The Mission of David J. Brown
“With David Brown coming in and buying up the Sears store and all of this river property . . . I’m glad to see some of the improvement,” Lee Riley of Jann C. Pitcher Real Estate said.
As I talked with local realtors Mark Espoy (Jim Smith Realty), Mike Heraty (The Source), Stephanie Hill (Jim Smith Realty), JoAnn Laird (Galles Properties), Susie Long (Galles Properties), Lee Riley (Jann C. Pitcher Real Estate), Todd Shelton (Century 21) and Jim Smith (Jim Smith Realty), several mentioned David J. Brown and his acquisition of twenty plus downtown lots as another key to the resurgence of the real estate market in Pagosa Springs. The realtors also mentioned the Conceptual Master Plan created and paid for by the Community Vision Council.
“Long-range I think the planning is a very good thing,” JoAnn Laird said.
“CVC is fabulous and greatly needed,” Stan Seligman told me. “They are trying to do a very good job. But an area of huge need for any of this to succeed is reasonably priced housing.”
“There isn’t a real comprehension of the need to address growth. Like it or not it’s banging on our door with a sledgehammer,” Mike Heraty said. “You look at the fact that the Hot Springs [resort] has changed hands—that there is additional land being assembled by other owners downstream from the hot springs—large tracts. You look at the Aspen Village development; you look at the investments by Stan Seligman; a fellow from St. Louis, Tom Smith, has purchased a 1,500 acre ranch and is working through a development plan; the Valley View ranch which is under contract with a preliminary proposal for a very large residential development with a golf course and equestrian facility. And if you didn’t look at anything other than those issues, right there, right now, all at once you would have to say that the world as we know it in Pagosa Springs is changing.”
It was this need to address growth, which prompted David J. Brown to approach Mayor Ross Aragon in February 2004 and ask him to participate in a meeting of community leaders, elected officials and citizens. This group became the Mayor’s Council for the Future of Pagosa Springs and eventually the Community Vision Council. Their mission: “Given the inevitability of increased growth to the area, the Community Vision Council recognizes the need to guide growth in a way that preserves the intrinsic qualities of Pagosa Springs. Through a combination of positioning and planning strategies, the CVC seeks to encourage a healthy economy while sustaining the unspoiled natural environment of the region and a vibrant and diverse community.”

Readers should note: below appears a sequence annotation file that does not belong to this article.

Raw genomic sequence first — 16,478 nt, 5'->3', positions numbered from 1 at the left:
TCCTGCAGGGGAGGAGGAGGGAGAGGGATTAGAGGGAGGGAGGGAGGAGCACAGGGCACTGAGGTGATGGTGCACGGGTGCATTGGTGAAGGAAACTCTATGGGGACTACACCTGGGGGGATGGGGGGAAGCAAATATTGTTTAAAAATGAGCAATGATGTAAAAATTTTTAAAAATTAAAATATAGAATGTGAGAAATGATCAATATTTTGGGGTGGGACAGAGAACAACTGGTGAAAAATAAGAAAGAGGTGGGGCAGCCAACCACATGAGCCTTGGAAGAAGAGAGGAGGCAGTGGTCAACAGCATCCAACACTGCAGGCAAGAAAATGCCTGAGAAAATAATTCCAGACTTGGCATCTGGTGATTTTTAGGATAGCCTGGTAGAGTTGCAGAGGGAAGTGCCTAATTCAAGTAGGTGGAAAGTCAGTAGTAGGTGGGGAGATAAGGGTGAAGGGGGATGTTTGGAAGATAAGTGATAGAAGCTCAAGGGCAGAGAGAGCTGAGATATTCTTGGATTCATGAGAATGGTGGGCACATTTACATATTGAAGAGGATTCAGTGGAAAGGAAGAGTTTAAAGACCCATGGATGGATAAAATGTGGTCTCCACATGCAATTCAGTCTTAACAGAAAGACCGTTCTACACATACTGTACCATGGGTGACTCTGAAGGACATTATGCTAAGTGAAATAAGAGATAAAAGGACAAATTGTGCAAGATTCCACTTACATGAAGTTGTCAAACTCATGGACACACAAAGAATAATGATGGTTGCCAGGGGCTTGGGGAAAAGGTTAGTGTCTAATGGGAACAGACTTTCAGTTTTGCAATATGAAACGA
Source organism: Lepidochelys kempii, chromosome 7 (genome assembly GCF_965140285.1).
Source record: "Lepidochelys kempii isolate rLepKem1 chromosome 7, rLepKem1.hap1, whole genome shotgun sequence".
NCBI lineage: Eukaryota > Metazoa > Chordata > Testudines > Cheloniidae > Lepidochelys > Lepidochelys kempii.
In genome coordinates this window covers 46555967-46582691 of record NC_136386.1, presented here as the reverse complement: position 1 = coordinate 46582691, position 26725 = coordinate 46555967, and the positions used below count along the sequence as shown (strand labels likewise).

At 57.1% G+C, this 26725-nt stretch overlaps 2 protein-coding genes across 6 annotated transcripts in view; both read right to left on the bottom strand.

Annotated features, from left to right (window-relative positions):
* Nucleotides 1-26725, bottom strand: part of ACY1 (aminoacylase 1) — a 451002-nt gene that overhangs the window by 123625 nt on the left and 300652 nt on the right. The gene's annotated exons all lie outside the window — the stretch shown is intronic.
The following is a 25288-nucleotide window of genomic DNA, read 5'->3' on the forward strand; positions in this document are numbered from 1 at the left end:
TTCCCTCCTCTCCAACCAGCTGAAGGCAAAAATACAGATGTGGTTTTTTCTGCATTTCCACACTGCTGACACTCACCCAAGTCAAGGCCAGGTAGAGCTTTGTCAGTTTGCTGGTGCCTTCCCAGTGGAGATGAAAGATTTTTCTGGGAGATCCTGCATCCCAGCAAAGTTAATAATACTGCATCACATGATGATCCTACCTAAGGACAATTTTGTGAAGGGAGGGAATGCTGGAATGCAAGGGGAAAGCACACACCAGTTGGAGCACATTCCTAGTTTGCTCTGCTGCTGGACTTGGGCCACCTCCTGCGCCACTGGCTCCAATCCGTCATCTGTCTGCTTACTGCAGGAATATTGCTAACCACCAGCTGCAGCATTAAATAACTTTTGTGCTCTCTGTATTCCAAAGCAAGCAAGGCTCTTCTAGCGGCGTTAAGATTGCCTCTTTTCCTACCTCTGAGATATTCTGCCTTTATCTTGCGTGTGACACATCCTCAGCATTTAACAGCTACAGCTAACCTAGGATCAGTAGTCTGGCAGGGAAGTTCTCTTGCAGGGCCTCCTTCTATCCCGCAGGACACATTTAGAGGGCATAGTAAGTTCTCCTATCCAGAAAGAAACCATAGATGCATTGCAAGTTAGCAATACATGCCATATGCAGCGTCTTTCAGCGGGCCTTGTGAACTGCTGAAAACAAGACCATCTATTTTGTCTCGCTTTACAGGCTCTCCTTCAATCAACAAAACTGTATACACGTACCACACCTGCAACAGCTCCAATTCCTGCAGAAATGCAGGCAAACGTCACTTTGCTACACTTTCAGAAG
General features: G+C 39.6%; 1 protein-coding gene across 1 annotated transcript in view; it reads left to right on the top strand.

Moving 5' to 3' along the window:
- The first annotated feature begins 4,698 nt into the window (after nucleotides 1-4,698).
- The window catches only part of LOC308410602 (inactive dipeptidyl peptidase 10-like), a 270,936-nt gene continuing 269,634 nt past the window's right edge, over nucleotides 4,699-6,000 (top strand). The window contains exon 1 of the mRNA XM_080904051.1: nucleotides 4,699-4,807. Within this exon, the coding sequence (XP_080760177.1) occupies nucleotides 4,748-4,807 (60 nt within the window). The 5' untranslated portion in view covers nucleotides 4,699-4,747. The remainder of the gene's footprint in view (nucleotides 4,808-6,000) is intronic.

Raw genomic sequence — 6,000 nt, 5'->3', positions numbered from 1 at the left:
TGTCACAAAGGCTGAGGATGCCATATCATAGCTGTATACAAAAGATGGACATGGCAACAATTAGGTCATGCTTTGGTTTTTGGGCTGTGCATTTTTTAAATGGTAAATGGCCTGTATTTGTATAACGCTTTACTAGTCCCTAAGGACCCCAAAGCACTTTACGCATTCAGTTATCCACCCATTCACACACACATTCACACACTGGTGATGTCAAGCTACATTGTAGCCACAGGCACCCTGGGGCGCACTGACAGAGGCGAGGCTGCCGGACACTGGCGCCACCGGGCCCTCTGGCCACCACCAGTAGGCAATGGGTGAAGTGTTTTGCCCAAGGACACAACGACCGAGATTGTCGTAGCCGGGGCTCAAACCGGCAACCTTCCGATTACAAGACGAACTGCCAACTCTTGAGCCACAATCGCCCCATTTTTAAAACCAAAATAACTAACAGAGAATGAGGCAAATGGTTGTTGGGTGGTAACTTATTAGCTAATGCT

Brown and other members of the CVC donated about $180,000 to pay for the development of a conceptual master plan, the salaries of CVC staff, as well as for marketing, traffic studies and other related consultants required to pull the plan together. The Town invested $20,000 in this process. The creation of a public and private partnership such as this one is common practice in communities around the country and has been very successful in Boulder, Crested Butte and Durango. Currently, the Conceptual Master Plan is now undergoing the public process that will shape it into a comprehensive plan of the people.
Much criticism has focused on Brown and his role as co-chair of the CVC and his purchasing of downtown properties, criticism that many believe is unfounded.
Who is David J. Brown?
Pagosa Street will be the initial focus for development by Koinonia, LLC which owns twelve unique properties on about twenty platted lots in three key areas of downtown. Brown’s mission is to create a “thriving, active and prosperous downtown for Pagosa Springs.”
David J. Brown is the owner of Bootjack Ranch, At Last Ranch and now Mill Creek Ranch. But what do we know about David J. Brown? Brown has a Bachelor of Arts degree from Claremont McKenna College in Claremont, California and a Masters of Business Administration from the Wharton School at the University of Pennsylvania. He is a founding member of the Wharton Real Estate Center, now the Zell/Laurie Real Estate Center. In the past, Brown has held professional affiliations with the UC Berkeley Center for Real Estate and Urban Economics, the Urban Land Institute, and the National Association of Industrial Office Parks (NAIOP). Brown served as Regional Vice President for Boise Cascade Building Company, and then developed commercial and industrial income properties for Holvick deRegt Koering, Newhall Land & Farming Company, and White Investment Company, before founding Orchard Properties in 1973. Over the years, Orchard, founded with minimal capital, emerged as one of the top three developers in Silicon Valley; was named four times as San Jose’s “Developer of the Year,” and received five awards from the City of San Jose for the “Most Outstanding Industrial Project of the Year.” Orchard was consistently one of the top three property management firms in Silicon Valley. Today, the Company continues to maintain its reputation for quality, impeccable honesty and integrity.